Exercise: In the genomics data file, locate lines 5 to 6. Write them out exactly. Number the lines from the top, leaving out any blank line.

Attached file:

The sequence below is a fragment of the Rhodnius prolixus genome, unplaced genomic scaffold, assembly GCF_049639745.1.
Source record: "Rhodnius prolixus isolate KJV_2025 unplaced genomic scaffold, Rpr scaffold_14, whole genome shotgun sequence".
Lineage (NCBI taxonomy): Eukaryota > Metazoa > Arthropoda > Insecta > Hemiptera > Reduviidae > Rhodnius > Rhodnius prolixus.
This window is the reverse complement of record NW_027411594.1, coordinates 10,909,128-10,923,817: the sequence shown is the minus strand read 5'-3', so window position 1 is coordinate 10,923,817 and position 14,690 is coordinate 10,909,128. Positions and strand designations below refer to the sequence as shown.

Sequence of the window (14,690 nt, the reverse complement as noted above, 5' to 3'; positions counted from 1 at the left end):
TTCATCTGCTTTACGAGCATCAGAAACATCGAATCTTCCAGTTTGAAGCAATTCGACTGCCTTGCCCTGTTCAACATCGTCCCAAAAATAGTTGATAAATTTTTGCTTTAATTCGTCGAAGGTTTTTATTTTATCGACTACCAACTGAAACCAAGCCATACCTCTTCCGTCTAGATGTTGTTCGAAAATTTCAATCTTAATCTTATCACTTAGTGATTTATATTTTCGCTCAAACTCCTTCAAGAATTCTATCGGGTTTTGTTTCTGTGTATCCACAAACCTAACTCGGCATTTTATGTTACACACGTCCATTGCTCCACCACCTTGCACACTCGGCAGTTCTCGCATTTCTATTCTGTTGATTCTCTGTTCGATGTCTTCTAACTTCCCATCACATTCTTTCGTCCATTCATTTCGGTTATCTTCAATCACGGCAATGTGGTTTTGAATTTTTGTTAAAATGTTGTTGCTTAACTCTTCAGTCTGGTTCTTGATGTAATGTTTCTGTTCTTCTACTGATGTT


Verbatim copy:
Sequence of the window (14,690 nt, the reverse complement as noted above, 5' to 3'; positions counted from 1 at the left end):
TTCATCTGCTTTACGAGCATCAGAAACATCGAATCTTCCAGTTTGAAGCAATTCGACTGCCTTGCCCTGTTCAACATCGTCCCAAAAATAGTTGATAAATTTTTGCTTTAATTCGTCGAAGGTTTTTATTTTATCGACTACCAACTGAAACCAAGCCATACCTCTTCCGTCTAGATGTTGTTCGAAAATTTCAATCTTAATCTTATCACTTAGTGATTTATATTTTCGCTCAAACTCCTTCAAGAATTCTATCGGGTTTTGTTTCTGTGTATCCACAAACCTAACTCGGCATTTTATGTTACACACGTCCATTGCTCCACCACCTTGCACACTCGGCAGTTCTCGCATTTCTATTCTGTTGATTCTCTGTTCGATGTCTTCTAACTTCCCATCACATTCTTTCGTCCATTCATTTCGGTTATCTTCAATCACGGCAATGTGGTTTTGAATTTTTGTTAAAATGTTGTTGCTTAACTCTTCAGTCTGGTTCTTGATGTAATGTTTCTGTTCTTCTACTGATGTT